State pension age Britons urged to check if they’re among 1 million missing out on boost

State Pension age could be reviewed due to pandemic says expert

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The UK state pension makes up a significant part of many people’s income during retirement. Worryingly though, new statistics released this week show pensioner poverty levels are on the rise.

The Government data shows 18 percent of pensioners, equivalent to 2.1 million, are living in poverty after housing costs.

“This worrying increase represents 200,000 more pensioners in poverty than the previous year and there hasn’t been a larger number of pensioners living in poverty for more than 15 years,” Caroline Abrahams, Charity Director at Age UK, commented.

She added that the new figures also show eight percent of pensioners wouldn’t be able to pay an unexpected bill – equivalent to more than 900,000 people.

“This paints a stark picture of the grim reality of retirement for millions of pensioners in the UK,” Ms Abrahams added.

“The fact is that far too many pensioners are living in a precarious financial situation, with insufficient income to cover even their basic costs.

“Many of these older people are likely to be in poor health and feeling extremely vulnerable as the country has been in lockdowns for the past year.

“They are likely to be just about managing by budgeting carefully and the smallest increase in expenditure, such as an unexpectedly high utility bill, can quickly tip the scales.

“The threat of pensioner poverty remains very much in place, and when life returns to some semblance of normality, the Government needs to do more to ensure older people get the benefits they’re entitled to.

“This Government should be paying more attention to those among us who are quietly, uncomplainingly struggling on, facing a daily battle to afford the very basics that most of us take for granted.

“Action is urgently needed to prevent yet more pensioners slipping not just below the poverty line but completely off the radar.”

The new statistics may spark some to wonder what financial support may be currently be out there for pensioners.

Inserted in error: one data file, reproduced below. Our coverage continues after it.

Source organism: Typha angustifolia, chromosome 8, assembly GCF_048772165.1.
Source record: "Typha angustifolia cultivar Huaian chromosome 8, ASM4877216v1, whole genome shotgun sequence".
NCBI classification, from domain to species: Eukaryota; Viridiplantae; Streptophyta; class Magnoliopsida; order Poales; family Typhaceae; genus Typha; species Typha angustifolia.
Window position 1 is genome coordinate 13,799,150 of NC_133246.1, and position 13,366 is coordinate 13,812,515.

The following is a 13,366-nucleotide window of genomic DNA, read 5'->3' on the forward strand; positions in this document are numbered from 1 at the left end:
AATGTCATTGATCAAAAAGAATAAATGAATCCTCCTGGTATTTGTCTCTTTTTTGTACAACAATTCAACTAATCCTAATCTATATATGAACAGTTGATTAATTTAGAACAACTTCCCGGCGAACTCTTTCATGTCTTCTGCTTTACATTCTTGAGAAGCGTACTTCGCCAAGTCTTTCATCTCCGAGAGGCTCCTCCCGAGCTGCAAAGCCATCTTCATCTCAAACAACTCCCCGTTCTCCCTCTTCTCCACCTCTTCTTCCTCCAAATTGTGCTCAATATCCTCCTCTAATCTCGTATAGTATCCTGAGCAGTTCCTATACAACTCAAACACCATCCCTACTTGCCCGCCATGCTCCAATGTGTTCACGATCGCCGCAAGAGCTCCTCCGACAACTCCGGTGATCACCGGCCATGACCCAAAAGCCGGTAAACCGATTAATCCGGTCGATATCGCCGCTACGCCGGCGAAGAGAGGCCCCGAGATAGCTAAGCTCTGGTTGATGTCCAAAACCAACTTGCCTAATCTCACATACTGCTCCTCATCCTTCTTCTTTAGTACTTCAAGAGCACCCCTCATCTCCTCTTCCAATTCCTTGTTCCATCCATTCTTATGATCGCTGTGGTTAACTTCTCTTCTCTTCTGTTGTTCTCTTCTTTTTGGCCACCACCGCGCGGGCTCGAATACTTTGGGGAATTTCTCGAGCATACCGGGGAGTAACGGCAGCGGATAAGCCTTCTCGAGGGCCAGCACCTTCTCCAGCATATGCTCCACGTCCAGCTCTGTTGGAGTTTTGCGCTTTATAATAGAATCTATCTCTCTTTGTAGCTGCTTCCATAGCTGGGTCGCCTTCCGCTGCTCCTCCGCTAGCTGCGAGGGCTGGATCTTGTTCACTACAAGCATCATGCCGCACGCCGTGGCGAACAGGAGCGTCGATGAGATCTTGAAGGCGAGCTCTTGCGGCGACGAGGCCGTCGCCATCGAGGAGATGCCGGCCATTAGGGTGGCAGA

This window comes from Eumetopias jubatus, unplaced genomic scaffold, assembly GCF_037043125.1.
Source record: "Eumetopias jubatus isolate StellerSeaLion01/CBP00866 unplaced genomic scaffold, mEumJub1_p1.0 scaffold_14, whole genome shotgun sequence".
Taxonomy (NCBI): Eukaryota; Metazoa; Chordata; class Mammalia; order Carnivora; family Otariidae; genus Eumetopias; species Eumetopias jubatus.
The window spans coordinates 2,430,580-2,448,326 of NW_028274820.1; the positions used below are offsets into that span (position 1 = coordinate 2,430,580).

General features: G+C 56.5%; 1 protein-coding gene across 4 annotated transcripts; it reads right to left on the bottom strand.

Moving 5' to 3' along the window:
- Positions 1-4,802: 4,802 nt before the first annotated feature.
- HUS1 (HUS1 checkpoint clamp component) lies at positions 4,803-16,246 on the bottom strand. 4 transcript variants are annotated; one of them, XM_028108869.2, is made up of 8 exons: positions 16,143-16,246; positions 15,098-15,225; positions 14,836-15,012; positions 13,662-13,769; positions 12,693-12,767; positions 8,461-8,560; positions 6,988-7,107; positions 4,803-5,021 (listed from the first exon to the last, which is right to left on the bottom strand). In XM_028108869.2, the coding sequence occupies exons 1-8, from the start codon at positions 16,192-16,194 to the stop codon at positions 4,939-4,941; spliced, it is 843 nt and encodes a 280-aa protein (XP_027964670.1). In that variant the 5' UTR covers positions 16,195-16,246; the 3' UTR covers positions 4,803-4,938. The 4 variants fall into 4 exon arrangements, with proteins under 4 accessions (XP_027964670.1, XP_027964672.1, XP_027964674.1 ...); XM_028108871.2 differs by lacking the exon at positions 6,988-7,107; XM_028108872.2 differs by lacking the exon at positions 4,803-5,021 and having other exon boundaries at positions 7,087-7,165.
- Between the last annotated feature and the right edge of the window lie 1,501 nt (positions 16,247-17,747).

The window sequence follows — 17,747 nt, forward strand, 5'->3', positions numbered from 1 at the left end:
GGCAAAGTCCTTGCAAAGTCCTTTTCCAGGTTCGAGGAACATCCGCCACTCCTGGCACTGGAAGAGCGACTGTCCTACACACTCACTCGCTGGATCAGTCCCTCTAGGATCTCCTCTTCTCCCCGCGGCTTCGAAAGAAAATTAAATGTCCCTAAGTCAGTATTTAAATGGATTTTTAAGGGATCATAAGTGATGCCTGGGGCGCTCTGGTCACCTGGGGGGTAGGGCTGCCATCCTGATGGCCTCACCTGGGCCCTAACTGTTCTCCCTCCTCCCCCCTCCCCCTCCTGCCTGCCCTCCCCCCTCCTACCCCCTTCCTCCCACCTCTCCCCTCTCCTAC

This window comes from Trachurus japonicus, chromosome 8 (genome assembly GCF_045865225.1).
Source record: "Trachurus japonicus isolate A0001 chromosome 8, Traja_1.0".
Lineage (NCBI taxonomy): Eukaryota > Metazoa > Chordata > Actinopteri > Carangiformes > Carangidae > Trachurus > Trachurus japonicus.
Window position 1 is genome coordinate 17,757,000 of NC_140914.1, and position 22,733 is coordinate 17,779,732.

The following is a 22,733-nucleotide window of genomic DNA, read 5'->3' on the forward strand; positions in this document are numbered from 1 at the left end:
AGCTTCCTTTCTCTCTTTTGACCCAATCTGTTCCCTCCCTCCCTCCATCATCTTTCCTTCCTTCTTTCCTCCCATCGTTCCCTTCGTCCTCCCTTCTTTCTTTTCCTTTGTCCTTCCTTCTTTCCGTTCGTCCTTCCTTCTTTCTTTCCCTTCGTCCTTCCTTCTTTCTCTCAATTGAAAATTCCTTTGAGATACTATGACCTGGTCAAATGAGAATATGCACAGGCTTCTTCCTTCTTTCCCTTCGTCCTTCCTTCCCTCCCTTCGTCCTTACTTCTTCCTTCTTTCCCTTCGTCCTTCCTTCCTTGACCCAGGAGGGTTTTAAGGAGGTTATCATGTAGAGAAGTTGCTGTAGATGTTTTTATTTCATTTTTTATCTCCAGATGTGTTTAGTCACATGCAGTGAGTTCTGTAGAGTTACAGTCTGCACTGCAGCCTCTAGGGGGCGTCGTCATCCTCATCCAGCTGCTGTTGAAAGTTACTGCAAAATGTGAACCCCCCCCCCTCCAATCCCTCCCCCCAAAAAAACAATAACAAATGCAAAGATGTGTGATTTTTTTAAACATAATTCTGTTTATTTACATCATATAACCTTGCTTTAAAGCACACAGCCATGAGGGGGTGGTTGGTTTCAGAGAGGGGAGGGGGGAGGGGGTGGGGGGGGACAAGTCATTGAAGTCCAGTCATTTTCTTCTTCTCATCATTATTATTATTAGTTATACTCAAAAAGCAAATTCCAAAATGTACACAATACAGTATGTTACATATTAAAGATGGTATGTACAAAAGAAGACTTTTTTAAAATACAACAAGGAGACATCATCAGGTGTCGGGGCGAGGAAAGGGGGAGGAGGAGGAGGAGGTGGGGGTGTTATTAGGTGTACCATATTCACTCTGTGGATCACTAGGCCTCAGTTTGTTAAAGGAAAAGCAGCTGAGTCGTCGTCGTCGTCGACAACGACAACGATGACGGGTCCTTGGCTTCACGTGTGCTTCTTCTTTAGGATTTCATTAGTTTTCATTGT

Pension Credit, for instance, is a means-tested benefit which a person may be able to get if they have reached state pension age and are on a low income.

As well as receiving extra money, recipients of Pension Credit could qualify for extra financial support such as a discount on their council tax, help with their heating costs, and a free TV Licence if they are aged 75 or older.

However, the benefit needs to be actively claimed, and a huge number of those entitled could be missing out.

The last set of official figures on take-up are for the 2018/19 year, showing nearly one million households are failing to claim the benefit, despite being eligible.

The figures, released prior to changes to the free over 75s TV Licence scheme and last year’s DWP campaign to raise awareness of Pension Credit, shows take-up is about 63 percent with 1.57 million eligible households claiming and 920,000 failing to claim.

The estimated amount claimed is £4.87billion while £1.56billion was estimated to go unclaimed, according to those statistics.

It puts the mean amount unclaimed at £32 a week per household (£1,664 per annum) and the median amount at £18 a week (£936 per annum).

Stephen Lowe, director at retirement specialist Just Group, commented on the issue of Pension Credit take-up, telling Express.co.uk: “Pension Credit take-up levels have been a bone of contention for many years.

“It will be interesting to see if moves to encourage more people to claim have borne fruit because the sums at stake are meaningful amounts for those struggling on low incomes.

“Pension Credit is also important as a ‘gateway benefit’ in terms that people who receive it can also automatically receive other support such as cold weather payments and prescriptions.

“So even if the Pension Credit claim ends up being relatively small, the effect on overall income may be much larger.

“We suspect that even people struggling for income may never have checked if they are eligible for Pension Credit, perhaps because they think they are the type to claim benefits, that owning a house rules them out of receiving support, or because the sums would be too low.

“Certainly, take up is lower among couples (56 percent) than for single males and single females (both 65 percent).

“Our own research found that four in 10 (42 percent) of those aged over 65 had never checked if they were eligible for a benefit, a figure that is higher among homeowners (49 percent) and those aged over 80 (57 percent).

“We would urge people to check for themselves, or on behalf of older relatives if they see them struggling for income.

“It is easy to do online – the government web site has links to useful calculators run by third-party organisations while other sources of help are Citizens Advice and local councils.”

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